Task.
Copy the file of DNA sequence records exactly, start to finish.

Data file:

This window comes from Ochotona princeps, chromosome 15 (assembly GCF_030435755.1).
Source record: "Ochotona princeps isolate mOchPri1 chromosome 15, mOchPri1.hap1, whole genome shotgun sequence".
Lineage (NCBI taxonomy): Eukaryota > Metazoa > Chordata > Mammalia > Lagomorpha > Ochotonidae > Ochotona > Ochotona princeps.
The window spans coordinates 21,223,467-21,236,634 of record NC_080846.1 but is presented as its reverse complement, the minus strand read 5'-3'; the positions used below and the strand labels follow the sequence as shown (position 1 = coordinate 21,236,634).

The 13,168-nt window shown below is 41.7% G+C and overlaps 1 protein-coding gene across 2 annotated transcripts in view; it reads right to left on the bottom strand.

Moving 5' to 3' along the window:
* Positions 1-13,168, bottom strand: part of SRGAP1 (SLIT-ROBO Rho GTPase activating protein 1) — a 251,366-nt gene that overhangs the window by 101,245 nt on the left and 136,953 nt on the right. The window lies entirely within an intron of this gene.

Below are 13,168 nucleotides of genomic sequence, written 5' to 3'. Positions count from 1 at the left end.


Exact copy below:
This window comes from Ochotona princeps, chromosome 15 (assembly GCF_030435755.1).
Source record: "Ochotona princeps isolate mOchPri1 chromosome 15, mOchPri1.hap1, whole genome shotgun sequence".
Lineage (NCBI taxonomy): Eukaryota > Metazoa > Chordata > Mammalia > Lagomorpha > Ochotonidae > Ochotona > Ochotona princeps.
The window spans coordinates 21,223,467-21,236,634 of record NC_080846.1 but is presented as its reverse complement, the minus strand read 5'-3'; the positions used below and the strand labels follow the sequence as shown (position 1 = coordinate 21,236,634).

The 13,168-nt window shown below is 41.7% G+C and overlaps 1 protein-coding gene across 2 annotated transcripts in view; it reads right to left on the bottom strand.

Moving 5' to 3' along the window:
* Positions 1-13,168, bottom strand: part of SRGAP1 (SLIT-ROBO Rho GTPase activating protein 1) — a 251,366-nt gene that overhangs the window by 101,245 nt on the left and 136,953 nt on the right. The window lies entirely within an intron of this gene.

Below are 13,168 nucleotides of genomic sequence, written 5' to 3'. Positions count from 1 at the left end.